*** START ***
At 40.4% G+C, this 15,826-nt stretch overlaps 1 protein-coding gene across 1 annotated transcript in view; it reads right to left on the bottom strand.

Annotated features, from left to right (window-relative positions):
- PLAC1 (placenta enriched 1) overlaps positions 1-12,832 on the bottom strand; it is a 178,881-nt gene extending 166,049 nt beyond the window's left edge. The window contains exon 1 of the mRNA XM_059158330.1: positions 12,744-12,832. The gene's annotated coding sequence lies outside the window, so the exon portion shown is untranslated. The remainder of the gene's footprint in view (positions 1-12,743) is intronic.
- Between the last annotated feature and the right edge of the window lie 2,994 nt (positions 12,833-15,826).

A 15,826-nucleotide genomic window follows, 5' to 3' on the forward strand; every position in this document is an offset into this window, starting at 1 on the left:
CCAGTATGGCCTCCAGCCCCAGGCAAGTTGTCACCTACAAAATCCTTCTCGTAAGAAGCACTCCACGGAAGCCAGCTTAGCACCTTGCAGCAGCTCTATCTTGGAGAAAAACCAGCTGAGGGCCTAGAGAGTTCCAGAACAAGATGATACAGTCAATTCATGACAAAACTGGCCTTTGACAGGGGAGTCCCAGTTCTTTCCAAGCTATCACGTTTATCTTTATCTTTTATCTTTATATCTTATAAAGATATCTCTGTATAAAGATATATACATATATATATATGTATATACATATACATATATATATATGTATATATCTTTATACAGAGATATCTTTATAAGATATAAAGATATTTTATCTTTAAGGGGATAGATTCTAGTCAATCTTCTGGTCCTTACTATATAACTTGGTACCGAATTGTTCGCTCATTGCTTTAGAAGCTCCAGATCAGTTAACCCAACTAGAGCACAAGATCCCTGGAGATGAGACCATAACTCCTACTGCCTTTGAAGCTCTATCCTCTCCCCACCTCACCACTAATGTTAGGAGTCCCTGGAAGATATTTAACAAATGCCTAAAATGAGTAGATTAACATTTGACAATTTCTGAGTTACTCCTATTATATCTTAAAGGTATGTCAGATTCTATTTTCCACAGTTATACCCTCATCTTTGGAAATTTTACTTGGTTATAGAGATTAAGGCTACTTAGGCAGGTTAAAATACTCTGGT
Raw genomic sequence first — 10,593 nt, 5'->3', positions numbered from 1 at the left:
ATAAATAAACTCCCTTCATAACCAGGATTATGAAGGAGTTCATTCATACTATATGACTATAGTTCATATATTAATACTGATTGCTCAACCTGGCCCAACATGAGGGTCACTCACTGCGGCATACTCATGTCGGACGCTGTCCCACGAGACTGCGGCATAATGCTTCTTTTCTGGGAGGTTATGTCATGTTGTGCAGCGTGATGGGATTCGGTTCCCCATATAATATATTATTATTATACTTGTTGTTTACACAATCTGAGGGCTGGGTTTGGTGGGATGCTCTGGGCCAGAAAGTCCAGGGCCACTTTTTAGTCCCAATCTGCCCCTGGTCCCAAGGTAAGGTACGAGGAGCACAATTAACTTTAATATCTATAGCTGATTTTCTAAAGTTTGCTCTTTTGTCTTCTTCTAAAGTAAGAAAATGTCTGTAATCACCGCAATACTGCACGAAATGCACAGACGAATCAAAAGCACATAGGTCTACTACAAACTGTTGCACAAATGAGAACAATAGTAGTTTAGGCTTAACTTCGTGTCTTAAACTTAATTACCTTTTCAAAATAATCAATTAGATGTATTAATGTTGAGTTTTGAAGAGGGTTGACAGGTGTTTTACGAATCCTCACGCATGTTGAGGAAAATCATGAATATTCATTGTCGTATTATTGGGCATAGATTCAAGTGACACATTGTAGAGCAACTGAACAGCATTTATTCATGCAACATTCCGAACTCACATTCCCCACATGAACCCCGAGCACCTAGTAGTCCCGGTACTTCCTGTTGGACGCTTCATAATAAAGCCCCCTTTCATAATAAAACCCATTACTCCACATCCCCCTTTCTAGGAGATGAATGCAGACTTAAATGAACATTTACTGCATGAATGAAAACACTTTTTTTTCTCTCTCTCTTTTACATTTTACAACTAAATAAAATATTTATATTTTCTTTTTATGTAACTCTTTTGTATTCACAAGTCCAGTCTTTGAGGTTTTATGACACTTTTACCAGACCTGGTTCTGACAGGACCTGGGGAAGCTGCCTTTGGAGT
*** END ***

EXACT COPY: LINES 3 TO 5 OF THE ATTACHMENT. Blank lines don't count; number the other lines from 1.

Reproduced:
- PLAC1 (placenta enriched 1) overlaps positions 1-12,832 on the bottom strand; it is a 178,881-nt gene extending 166,049 nt beyond the window's left edge. The window contains exon 1 of the mRNA XM_059158330.1: positions 12,744-12,832. The gene's annotated coding sequence lies outside the window, so the exon portion shown is untranslated. The remainder of the gene's footprint in view (positions 1-12,743) is intronic.
- Between the last annotated feature and the right edge of the window lie 2,994 nt (positions 12,833-15,826).

A 15,826-nucleotide genomic window follows, 5' to 3' on the forward strand; every position in this document is an offset into this window, starting at 1 on the left: